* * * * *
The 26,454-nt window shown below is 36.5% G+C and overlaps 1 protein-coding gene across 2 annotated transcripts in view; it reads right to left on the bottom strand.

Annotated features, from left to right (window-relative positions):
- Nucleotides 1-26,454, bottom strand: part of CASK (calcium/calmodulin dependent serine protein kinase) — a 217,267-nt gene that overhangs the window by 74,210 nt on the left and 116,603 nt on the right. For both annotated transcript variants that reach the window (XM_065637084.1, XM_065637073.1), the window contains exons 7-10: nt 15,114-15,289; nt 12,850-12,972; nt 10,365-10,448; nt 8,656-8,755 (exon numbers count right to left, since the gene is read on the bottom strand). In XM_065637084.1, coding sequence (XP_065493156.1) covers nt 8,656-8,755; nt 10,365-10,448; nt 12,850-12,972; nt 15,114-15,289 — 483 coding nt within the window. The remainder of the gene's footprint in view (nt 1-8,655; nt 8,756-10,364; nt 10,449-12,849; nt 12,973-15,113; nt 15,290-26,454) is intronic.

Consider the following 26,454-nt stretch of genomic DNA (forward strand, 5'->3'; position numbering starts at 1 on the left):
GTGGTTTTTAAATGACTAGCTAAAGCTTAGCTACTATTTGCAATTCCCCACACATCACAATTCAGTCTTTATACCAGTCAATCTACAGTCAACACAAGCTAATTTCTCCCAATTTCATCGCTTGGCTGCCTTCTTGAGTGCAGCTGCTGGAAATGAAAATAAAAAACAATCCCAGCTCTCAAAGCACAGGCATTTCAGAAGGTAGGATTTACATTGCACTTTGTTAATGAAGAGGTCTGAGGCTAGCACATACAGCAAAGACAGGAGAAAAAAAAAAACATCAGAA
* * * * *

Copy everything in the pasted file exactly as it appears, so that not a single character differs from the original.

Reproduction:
The 26,454-nt window shown below is 36.5% G+C and overlaps 1 protein-coding gene across 2 annotated transcripts in view; it reads right to left on the bottom strand.

Annotated features, from left to right (window-relative positions):
- Nucleotides 1-26,454, bottom strand: part of CASK (calcium/calmodulin dependent serine protein kinase) — a 217,267-nt gene that overhangs the window by 74,210 nt on the left and 116,603 nt on the right. For both annotated transcript variants that reach the window (XM_065637084.1, XM_065637073.1), the window contains exons 7-10: nt 15,114-15,289; nt 12,850-12,972; nt 10,365-10,448; nt 8,656-8,755 (exon numbers count right to left, since the gene is read on the bottom strand). In XM_065637084.1, coding sequence (XP_065493156.1) covers nt 8,656-8,755; nt 10,365-10,448; nt 12,850-12,972; nt 15,114-15,289 — 483 coding nt within the window. The remainder of the gene's footprint in view (nt 1-8,655; nt 8,756-10,364; nt 10,449-12,849; nt 12,973-15,113; nt 15,290-26,454) is intronic.

Consider the following 26,454-nt stretch of genomic DNA (forward strand, 5'->3'; position numbering starts at 1 on the left):
GTGGTTTTTAAATGACTAGCTAAAGCTTAGCTACTATTTGCAATTCCCCACACATCACAATTCAGTCTTTATACCAGTCAATCTACAGTCAACACAAGCTAATTTCTCCCAATTTCATCGCTTGGCTGCCTTCTTGAGTGCAGCTGCTGGAAATGAAAATAAAAAACAATCCCAGCTCTCAAAGCACAGGCATTTCAGAAGGTAGGATTTACATTGCACTTTGTTAATGAAGAGGTCTGAGGCTAGCACATACAGCAAAGACAGGAGAAAAAAAAAAACATCAGAA